I would not trust a nuclear industry purely regulated by itself, without the public having a say.

It is time to understand that GoF research has even more potential to end up with a bad accident, given that the bio safety framework is so far behind.

As an engineer myself (my alma mater is at the heart of the French civilian/military nuclear research), I am absolutely stupefied by the gap between a brand new biotechnology era and a totally antiquated governance and biosafety framework.

At least in the nuclear industry, you have key measurable variables: temperature, pressure and obviously the radiations themselves.

In a lab, you don't measure the pathogen presence. You have physical barriers, including pressure differentials (P4), plus standards for wastes.

But there are so many ways things can go wrong, all human driven: such as a manipulation mistake, a bad air filter not replaced, or badly neutralised waste.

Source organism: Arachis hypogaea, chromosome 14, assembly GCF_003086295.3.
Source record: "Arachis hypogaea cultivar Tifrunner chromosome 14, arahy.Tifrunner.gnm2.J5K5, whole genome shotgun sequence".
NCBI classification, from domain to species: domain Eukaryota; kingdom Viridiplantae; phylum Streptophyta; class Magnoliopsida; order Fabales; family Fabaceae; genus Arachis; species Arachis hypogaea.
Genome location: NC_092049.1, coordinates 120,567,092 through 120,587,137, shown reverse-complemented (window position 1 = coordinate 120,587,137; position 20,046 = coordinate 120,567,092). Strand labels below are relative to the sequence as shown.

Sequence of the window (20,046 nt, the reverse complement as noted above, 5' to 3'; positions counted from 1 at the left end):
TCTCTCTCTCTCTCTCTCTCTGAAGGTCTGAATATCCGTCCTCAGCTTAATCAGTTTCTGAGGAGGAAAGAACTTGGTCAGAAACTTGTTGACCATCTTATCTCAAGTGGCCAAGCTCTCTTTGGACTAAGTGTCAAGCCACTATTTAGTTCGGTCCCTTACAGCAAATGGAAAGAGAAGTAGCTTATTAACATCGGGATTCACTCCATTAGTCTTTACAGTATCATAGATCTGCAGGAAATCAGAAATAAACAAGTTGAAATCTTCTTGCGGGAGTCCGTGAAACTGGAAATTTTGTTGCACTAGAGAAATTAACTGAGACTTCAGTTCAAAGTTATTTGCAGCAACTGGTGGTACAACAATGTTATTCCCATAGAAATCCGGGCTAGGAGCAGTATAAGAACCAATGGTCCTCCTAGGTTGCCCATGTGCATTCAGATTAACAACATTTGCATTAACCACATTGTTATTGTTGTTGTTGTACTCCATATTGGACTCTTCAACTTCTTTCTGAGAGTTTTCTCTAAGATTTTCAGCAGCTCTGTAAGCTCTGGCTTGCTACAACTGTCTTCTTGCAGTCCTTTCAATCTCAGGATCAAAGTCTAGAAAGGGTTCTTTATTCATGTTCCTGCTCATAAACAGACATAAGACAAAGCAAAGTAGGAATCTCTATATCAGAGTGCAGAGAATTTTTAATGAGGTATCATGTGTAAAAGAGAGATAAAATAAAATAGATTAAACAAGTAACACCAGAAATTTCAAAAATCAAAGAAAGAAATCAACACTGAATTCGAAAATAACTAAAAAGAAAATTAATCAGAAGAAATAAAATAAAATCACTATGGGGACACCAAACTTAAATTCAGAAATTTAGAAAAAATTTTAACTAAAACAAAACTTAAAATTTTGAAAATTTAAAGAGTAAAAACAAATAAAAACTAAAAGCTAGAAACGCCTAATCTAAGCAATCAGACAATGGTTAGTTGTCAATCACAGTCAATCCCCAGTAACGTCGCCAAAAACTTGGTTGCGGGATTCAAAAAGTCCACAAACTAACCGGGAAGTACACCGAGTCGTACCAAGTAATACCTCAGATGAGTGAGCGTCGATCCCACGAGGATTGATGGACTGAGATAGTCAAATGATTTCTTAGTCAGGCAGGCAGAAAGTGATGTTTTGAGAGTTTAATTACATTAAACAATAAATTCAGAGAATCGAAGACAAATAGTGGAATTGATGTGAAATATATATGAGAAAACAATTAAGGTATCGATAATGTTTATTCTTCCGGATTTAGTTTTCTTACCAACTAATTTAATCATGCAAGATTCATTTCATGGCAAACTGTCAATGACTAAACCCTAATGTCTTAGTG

And you may not measure anything until you start counting the dead, not like measuring radiation.

As for human mistakes, we are endlessly creative.
Let's remember that there was a SARS leak in a military P4 (yes P4) in Taiwan due to such a mistake.

The risk and governance framework are simply not up to the risks that GoF is leading us to.
Time to improve these or to stop.

Anyway nice to see @DrRobertCGallo explaining this clearly in that DW video.
He used very simple and clear words.

@MacintyreRaina from UNSW (Sydney) was really good too.

Thanks to the DW team, @SarahHMabrouk and Julian Claudi.

@threadreaderapp compile